Arts & Life

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DAVE DAVIES, HOST:

Every year, summer gives way to fall, and in movie theaters, blockbusters give way to awards contenders. On this week's Pop Culture Happy Hour, film critic Bob Mondello of All Things Considered and I spoke with Tasha Robinson of The Verge and film writer Bilal Qureshi about some of what we all saw at the Toronto International Film Festival, which kicks off the fall movie season.

'Kingsman' Sequel: This Time, A Flat 'Golden Circle'

Sep 22, 2017

You might have to go all the way back to RoboCop — the 1987 Paul Verhoeven one that got resubmitted to the MPAA a double-digit number of times before its comically grisly violence was deemed tame enough to warrant a mere R-rating— to find a trigger-happy popcorn flick as deeply cynical as the two Kingsman super-spy adventures, the second of which is subtitled The Golden Circle.

Pop Culture Happy Hour discussed Battle Of The Sexes on this week's episode. To hear the episode, click the play button.

In the story of Billie Jean King beating Bobby Riggs, told again in Battle Of The Sexes, it's often forgotten that she didn't particularly want to do it. In fact, she didn't do it until Riggs had badly beaten Margaret Court, who was one of the greatest players in women's tennis at the time.

Victoria & Abdul is not the first movie to show the Queen of England cavorting with the help. And you don't have to be a cynic to read Stephen Frears' new film as a brazen attempt to piggyback on the runaway success of 1997's Mrs. Brown.

In 2014, the directing/screenwriting team of Phil Lord and Christopher Miller surprised a cynical, jaded nation that was expecting, from The LEGO Movie, a cynical, jaded toy commercial.

It was that, to be clear. But it was also frenetic, funny, colorful, clever and desperately eager-to-please: a hugely imaginative joyride through a riotous landscape of Warner Bros.-owned intellectual property. Movie as theme park.

When filmmakers Ken Burns and Lynn Novick began research for a 10-part PBS documentary on the Vietnam War, they thought they knew the material. After all, Burns was of draft age in 1970, though his draft number was too high for him to be called to serve.

But as they began interviewing subjects and sorting through archival footage, Burns and Novick soon came to appreciate just how complicated the war was. "We went in, both of us, with this kind of arrogance about it, and immediately had that blown out of the water," Burns says. "We realized we knew nothing."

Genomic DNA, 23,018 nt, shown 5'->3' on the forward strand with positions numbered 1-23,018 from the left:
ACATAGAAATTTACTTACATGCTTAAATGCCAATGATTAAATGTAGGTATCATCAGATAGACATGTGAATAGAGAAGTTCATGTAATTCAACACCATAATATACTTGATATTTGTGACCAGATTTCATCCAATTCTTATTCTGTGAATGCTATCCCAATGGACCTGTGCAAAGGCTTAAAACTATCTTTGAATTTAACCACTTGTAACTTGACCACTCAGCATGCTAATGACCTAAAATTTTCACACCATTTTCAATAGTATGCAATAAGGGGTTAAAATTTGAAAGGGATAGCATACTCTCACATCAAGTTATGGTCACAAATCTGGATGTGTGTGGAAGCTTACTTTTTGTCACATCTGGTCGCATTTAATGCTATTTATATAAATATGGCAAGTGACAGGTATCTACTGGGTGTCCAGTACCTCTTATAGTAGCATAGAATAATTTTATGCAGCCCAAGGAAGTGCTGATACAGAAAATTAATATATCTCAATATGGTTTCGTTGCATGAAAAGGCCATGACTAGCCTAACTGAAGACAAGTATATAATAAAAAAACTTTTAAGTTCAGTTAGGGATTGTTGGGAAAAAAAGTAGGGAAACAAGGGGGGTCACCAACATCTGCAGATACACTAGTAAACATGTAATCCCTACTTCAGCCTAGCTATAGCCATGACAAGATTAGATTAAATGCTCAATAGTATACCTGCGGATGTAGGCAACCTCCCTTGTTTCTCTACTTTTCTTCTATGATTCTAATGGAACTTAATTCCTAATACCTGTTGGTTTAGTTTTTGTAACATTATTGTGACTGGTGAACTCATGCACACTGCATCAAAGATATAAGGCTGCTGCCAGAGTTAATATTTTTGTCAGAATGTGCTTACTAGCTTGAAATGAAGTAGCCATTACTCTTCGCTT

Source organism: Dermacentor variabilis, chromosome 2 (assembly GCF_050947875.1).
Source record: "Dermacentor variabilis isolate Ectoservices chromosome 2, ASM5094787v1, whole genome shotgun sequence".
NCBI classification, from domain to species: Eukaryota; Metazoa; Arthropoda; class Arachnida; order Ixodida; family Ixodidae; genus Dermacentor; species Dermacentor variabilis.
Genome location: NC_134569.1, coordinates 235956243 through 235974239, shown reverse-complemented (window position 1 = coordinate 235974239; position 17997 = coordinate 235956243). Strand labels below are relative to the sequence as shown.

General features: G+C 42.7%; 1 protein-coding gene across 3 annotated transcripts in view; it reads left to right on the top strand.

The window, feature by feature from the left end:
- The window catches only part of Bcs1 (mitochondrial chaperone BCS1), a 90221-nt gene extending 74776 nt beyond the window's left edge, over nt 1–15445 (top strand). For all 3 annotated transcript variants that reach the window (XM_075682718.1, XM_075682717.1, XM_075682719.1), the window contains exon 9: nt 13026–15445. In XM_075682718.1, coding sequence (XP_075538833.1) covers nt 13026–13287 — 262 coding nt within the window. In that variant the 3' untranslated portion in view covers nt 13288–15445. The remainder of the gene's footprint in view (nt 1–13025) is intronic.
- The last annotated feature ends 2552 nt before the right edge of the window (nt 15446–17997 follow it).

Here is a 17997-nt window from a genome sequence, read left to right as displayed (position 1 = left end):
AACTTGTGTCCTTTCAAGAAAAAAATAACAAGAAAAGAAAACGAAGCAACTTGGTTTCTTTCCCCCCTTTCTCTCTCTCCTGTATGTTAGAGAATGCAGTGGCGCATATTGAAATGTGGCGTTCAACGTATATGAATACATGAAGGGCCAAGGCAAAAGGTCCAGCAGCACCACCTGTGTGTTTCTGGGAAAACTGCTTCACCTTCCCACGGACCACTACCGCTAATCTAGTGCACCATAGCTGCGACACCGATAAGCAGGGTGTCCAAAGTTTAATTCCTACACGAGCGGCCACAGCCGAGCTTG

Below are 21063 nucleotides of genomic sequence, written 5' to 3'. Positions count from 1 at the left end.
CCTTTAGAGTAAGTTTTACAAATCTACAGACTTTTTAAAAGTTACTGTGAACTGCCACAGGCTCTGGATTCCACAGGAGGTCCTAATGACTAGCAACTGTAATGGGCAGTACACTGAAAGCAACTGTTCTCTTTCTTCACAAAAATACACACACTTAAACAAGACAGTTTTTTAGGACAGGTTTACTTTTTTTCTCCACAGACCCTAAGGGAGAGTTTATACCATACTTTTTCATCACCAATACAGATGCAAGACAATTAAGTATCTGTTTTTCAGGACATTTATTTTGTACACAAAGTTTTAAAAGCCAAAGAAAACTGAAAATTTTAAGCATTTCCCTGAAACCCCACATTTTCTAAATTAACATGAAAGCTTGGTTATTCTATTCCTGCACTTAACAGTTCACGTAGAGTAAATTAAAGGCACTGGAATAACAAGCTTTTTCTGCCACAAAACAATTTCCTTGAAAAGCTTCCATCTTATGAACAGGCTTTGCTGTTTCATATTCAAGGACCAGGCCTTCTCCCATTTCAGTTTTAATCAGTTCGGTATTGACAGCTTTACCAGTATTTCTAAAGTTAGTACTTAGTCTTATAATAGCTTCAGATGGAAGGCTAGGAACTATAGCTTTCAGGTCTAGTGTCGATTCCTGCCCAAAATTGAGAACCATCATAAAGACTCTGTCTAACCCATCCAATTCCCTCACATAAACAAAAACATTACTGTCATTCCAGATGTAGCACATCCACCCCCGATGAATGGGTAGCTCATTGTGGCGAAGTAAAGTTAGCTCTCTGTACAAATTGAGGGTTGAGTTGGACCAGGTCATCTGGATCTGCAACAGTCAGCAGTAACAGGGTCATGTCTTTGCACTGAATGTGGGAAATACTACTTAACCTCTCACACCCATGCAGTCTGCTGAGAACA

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TERRY GROSS, HOST:

Bedecked in fondant and flowers, modern wedding cakes are the centerpiece of the marriage feast — an edible form of art. But are they also an expression of free speech?

That is the question the Supreme Court will consider this fall when it hears the case of a Colorado baker who refused to make a custom wedding cake for a gay couple because he said it would violate his religious beliefs.

"You'd think cake would be apolitical, and yet here we are," muses baker Catherine George of Catherine George Cakes.

In one beautifully observed, quietly absorbing novel after another, Alice McDermott has made the insular world of New York's Irish Catholic immigrants in the first half of the 20th century her own, much as Anne Tyler has laid claim to Baltimore's middle class. And, like Tyler, in focusing tightly on a close-knit community of ordinary people, she leads us to a deeper understanding of the human condition.

Jake LaMotta, the middleweight champion boxer famed for his ferocity in the ring in the 1940s and early '50s, died this week — nearly 40 years after his obituary was written.

That obituary, of course, is Raging Bull.

LaMotta published a memoir of that title in 1970, but it was Martin Scorsese's adaptation of the book, released late in 1980 to critical acclaim and commercial indifference, that became the lasting monument to his life.

In the fictional county of Cotton, Georgia, a pair of twins is born, one white and one black. "They looked like a pair of baby chicks ... Only if you looked closely — and people did — could you see that the girl is pink as a piglet, and the boy was brown." In the summer of 1930, in segregated Georgia, they become a sensation, nicknamed the Gemini twins by the press for Castor and Pollux, the twin sons of Leda by different fathers.

Eighteen doughnuts, toasted Brazil nuts, a can of deviled ham, an avocado "pear," and Worcestershire sauce: No, this list doesn't comprise an especially malicious ingredient basket for competitors on the Food Network's Chopped.

Instead, they are the makings for the "Goblin sandwich," a Halloween recipe published in a donut-maker's 1946 cooking pamphlet. The donuts are sliced like bread, and the other ingredients are mixed into a highly seasoned spread.